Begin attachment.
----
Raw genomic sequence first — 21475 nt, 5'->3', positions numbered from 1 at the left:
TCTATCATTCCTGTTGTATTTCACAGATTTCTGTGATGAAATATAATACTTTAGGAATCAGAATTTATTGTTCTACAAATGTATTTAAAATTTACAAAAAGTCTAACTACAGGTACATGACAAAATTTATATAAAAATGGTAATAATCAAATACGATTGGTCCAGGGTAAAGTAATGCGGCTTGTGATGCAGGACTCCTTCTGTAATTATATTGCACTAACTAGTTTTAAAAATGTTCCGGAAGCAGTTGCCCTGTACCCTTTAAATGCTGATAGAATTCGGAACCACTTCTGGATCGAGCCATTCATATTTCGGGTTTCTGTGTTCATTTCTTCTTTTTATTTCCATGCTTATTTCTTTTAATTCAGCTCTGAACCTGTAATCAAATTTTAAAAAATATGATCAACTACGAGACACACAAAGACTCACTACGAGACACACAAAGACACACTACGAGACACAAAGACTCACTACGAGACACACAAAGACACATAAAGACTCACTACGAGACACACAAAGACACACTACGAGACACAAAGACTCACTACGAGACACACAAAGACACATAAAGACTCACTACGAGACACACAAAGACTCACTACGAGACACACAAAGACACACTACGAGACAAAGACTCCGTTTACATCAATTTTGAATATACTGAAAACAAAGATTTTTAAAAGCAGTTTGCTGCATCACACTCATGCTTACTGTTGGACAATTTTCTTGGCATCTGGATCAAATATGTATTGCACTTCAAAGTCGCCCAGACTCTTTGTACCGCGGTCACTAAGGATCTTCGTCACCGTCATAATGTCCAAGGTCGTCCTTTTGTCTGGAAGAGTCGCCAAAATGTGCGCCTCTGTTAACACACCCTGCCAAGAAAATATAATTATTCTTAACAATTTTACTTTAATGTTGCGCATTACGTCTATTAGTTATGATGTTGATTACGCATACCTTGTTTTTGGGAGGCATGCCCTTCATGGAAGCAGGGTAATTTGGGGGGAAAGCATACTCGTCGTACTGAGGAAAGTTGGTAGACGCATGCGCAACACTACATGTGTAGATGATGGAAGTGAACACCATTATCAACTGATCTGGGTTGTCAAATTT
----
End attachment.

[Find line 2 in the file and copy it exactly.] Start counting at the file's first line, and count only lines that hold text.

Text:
TCTATCATTCCTGTTGTATTTCACAGATTTCTGTGATGAAATATAATACTTTAGGAATCAGAATTTATTGTTCTACAAATGTATTTAAAATTTACAAAAAGTCTAACTACAGGTACATGACAAAATTTATATAAAAATGGTAATAATCAAATACGATTGGTCCAGGGTAAAGTAATGCGGCTTGTGATGCAGGACTCCTTCTGTAATTATATTGCACTAACTAGTTTTAAAAATGTTCCGGAAGCAGTTGCCCTGTACCCTTTAAATGCTGATAGAATTCGGAACCACTTCTGGATCGAGCCATTCATATTTCGGGTTTCTGTGTTCATTTCTTCTTTTTATTTCCATGCTTATTTCTTTTAATTCAGCTCTGAACCTGTAATCAAATTTTAAAAAATATGATCAACTACGAGACACACAAAGACTCACTACGAGACACACAAAGACACACTACGAGACACAAAGACTCACTACGAGACACACAAAGACACATAAAGACTCACTACGAGACACACAAAGACACACTACGAGACACAAAGACTCACTACGAGACACACAAAGACACATAAAGACTCACTACGAGACACACAAAGACTCACTACGAGACACACAAAGACACACTACGAGACAAAGACTCCGTTTACATCAATTTTGAATATACTGAAAACAAAGATTTTTAAAAGCAGTTTGCTGCATCACACTCATGCTTACTGTTGGACAATTTTCTTGGCATCTGGATCAAATATGTATTGCACTTCAAAGTCGCCCAGACTCTTTGTACCGCGGTCACTAAGGATCTTCGTCACCGTCATAATGTCCAAGGTCGTCCTTTTGTCTGGAAGAGTCGCCAAAATGTGCGCCTCTGTTAACACACCCTGCCAAGAAAATATAATTATTCTTAACAATTTTACTTTAATGTTGCGCATTACGTCTATTAGTTATGATGTTGATTACGCATACCTTGTTTTTGGGAGGCATGCCCTTCATGGAAGCAGGGTAATTTGGGGGGAAAGCATACTCGTCGTACTGAGGAAAGTTGGTAGACGCATGCGCAACACTACATGTGTAGATGATGGAAGTGAACACCATTATCAACTGATCTGGGTTGTCAAATTT